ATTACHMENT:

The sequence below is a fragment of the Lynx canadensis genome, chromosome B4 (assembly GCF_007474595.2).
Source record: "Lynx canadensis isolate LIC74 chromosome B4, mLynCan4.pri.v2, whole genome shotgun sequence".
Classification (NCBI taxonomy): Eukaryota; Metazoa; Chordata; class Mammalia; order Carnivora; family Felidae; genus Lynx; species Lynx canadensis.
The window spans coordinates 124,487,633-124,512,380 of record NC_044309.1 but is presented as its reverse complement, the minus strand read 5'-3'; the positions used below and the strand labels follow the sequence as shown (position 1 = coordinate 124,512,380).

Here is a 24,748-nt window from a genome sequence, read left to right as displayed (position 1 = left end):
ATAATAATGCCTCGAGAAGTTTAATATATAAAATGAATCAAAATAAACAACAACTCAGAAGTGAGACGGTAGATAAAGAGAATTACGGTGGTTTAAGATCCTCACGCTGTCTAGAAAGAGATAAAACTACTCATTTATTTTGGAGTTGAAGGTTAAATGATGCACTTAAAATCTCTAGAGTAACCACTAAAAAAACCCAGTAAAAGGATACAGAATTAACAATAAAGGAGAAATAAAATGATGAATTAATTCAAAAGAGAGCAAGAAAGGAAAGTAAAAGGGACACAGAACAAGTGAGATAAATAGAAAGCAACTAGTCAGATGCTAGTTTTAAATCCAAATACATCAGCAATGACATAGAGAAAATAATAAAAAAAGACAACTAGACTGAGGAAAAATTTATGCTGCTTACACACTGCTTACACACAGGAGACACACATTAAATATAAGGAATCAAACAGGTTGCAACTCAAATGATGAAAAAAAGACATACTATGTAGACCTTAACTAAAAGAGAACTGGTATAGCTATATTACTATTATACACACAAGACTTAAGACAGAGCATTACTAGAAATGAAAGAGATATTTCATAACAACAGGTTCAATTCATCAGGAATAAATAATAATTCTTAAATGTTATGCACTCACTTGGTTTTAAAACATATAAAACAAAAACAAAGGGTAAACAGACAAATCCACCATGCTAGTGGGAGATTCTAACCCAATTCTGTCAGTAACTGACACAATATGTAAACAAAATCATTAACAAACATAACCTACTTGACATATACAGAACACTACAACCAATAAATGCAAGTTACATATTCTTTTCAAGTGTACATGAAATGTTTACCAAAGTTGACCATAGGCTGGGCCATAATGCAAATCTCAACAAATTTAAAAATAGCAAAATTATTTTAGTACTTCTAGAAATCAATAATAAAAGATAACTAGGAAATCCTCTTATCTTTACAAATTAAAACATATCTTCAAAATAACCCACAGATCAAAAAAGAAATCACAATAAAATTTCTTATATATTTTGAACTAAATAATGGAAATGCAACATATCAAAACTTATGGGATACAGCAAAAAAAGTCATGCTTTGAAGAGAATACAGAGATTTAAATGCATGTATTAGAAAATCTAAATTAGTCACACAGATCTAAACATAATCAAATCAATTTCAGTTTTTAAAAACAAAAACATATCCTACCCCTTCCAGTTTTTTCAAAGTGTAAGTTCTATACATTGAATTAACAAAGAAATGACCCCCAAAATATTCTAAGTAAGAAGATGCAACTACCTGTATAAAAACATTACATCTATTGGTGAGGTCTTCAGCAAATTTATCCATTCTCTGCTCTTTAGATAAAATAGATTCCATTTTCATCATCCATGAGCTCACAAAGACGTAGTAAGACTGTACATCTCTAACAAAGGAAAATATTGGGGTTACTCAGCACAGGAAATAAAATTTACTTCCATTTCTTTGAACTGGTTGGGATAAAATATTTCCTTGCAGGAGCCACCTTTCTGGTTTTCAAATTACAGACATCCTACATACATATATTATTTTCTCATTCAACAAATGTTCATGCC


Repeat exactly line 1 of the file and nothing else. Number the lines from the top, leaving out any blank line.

The sequence below is a fragment of the Lynx canadensis genome, chromosome B4 (assembly GCF_007474595.2).